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World Bee Day : 20 May

We all depend on the survival of bees
Bees and other pollinators, such as butterflies, bats and hummingbirds, are increasingly under threat from human activities.

Pollination is, however, a fundamental process for the survival of our ecosystems. Nearly 90% of the world’s wild flowering plant species depend, entirely, or at least in part, on animal pollination, along with more than 75% of the world’s food crops and 35% of global agricultural land. Not only do pollinators contribute directly to food security, but they are key to conserving biodiversity.

To raise awareness of the importance of pollinators, the threats they face and their contribution to sustainable development, the UN designated 20 May as World Bee Day.

The goal is to strengthen measures aimed at protecting bees and other pollinators, which would significantly contribute to solving problems related to the global food supply and eliminate hunger in developing countries.

We all depend on pollinators and it is, therefore, crucial to monitor their decline and halt the loss of biodiversity.

Bee engaged : build Back Better for Bees
The fourth observance of World Bee Day will be celebrated - in the midst of a still ongoing pandemic - with a virtual event organized by the FAO on 20 May 2021 under the theme “Bee engaged – Build Back Better for Bees”.

The event will call for global cooperation and solidarity to counter the threats posed by the COVID-19 pandemic to food security and agricultural livelihoods alongside prioritizing environmental regeneration and pollinator protection. It will be an occasion to raise awareness of how everyone can make a difference to support, restore and enhance the role of pollinators.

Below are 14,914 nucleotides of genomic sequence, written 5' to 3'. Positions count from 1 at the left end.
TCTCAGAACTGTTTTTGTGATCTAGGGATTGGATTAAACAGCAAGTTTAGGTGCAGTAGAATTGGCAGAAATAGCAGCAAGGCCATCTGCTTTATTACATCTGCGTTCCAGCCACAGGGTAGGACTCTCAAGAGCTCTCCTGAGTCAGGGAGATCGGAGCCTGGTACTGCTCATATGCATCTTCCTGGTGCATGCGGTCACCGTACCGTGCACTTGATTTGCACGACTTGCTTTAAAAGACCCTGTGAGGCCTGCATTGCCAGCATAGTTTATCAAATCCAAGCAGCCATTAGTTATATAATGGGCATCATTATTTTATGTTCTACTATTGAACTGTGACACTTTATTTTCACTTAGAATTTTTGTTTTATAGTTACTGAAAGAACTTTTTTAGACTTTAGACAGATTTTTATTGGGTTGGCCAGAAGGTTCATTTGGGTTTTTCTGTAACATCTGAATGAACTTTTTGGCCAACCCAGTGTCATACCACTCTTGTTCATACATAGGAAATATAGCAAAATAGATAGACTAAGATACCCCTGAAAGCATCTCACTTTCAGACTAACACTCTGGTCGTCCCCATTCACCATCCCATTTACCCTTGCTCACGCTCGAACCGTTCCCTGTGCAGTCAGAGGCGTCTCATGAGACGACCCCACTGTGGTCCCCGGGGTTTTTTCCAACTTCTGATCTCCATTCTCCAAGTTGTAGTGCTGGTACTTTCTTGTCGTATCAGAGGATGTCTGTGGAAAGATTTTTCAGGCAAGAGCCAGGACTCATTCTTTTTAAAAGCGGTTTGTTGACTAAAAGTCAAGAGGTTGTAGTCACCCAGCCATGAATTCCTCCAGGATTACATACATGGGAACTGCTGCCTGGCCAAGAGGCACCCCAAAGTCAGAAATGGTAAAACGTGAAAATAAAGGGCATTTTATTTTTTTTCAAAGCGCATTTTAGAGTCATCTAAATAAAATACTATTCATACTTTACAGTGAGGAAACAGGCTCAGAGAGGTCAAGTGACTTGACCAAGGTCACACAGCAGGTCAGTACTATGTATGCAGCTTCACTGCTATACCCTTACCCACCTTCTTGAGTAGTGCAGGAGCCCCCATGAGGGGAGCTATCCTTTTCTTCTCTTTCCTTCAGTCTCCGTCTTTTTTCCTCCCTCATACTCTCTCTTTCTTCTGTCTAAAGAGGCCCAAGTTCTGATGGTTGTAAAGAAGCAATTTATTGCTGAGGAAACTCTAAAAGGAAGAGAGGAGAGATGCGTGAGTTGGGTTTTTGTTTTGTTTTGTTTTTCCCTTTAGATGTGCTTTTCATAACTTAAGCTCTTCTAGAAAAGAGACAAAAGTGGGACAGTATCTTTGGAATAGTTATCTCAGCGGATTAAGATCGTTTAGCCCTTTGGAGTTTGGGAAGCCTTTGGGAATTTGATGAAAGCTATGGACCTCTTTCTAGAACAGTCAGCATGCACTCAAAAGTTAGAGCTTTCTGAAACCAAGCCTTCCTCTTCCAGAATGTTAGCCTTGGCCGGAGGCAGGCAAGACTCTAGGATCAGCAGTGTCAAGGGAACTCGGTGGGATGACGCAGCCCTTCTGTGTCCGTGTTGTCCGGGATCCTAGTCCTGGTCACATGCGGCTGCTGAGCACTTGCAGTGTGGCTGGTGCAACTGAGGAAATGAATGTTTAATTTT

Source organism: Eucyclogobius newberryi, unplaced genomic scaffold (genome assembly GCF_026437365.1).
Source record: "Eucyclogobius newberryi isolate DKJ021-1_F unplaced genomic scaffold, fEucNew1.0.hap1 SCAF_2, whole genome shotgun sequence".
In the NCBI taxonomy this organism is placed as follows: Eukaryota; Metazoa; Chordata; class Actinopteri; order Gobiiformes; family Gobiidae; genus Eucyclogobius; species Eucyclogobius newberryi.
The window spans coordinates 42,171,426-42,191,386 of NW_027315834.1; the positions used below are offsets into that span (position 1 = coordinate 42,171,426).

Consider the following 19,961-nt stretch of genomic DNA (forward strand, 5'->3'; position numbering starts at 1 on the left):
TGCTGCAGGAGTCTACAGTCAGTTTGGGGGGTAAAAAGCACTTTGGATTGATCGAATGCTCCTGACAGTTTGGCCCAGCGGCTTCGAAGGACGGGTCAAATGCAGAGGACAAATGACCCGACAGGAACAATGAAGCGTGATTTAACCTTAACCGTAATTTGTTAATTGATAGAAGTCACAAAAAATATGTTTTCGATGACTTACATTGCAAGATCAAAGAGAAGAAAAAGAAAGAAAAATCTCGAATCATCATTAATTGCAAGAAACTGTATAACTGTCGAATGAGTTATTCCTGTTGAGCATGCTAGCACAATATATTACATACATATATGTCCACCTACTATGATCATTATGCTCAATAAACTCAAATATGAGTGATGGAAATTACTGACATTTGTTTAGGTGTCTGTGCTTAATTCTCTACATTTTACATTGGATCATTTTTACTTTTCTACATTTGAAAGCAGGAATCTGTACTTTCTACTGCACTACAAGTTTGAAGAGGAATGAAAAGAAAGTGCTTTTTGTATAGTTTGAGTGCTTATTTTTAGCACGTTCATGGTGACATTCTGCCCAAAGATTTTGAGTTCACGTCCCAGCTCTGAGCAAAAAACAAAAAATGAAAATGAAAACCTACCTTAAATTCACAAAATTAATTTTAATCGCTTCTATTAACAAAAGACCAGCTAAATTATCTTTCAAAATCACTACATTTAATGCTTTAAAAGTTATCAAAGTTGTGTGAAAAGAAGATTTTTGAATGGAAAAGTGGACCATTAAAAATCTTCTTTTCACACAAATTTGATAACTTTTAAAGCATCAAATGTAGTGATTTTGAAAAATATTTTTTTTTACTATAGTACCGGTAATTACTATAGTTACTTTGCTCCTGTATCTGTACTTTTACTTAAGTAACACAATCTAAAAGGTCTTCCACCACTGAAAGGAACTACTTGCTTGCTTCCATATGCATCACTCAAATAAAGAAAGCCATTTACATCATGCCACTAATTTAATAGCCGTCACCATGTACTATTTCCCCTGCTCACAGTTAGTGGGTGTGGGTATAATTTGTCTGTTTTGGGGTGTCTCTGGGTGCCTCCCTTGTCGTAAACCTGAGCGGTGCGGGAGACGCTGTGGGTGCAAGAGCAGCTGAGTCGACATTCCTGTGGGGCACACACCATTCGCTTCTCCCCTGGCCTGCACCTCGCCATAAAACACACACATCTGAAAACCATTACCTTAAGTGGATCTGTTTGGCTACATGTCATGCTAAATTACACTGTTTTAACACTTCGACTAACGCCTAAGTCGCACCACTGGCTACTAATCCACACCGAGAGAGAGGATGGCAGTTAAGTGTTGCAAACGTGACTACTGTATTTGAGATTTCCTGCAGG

Join the event on the 20th of May 2021 at 13:00 (CEST) and follow the conversations on social media using the hashtags #WorldBeeDay #Savethebees !

Do you know all the different pollinators?
infographie illustrant les silhouettes des différents pollinisateurs;

We need to act now
Bees are under threat. Present species extinction rates are 100 to 1,000 times higher than normal due to human impacts. Close to 35 percent of invertebrate pollinators, particularly bees and butterflies, and about 17 percent of vertebrate pollinators, such as bats, face extinction globally.

If this trend continues, nutritious crops, such as fruits, nuts and many vegetable crops will be substituted increasingly by staple crops like rice, corn and potatoes, eventually resulting in an imbalanced diet.

Intensive farming practices, land-use change, mono-cropping, pesticides and higher temperatures associated with climate change all pose problems for bee populations and, by extension, the quality of food we grow.

Recognizing the dimensions of the pollination crisis and its links to biodiversity and human livelihoods, the Convention on Biological Diversity has made the conservation and sustainable use of pollinators a priority. In 2000, the International Pollinator Initiative (IPI) was established (COP decision V/5, section II) at the Fifth Conference of Parties (COP V) as a cross-cutting initiative to promote the sustainable use of pollinators in agriculture and related ecosystems. Its main goals are monitoring pollinators decline, addressing the lack of taxonomic information on pollinators, assessing the economic value of pollination and the economic impact of the decline of pollination services and protect pollinator diversity.

Along with coordinating the International Pollinator Initiative (IPI), the FAO also provides technical assistance to countries on issues ranging from queen breeding to artificial insemination to sustainable solutions for honey production and export marketing.

Source

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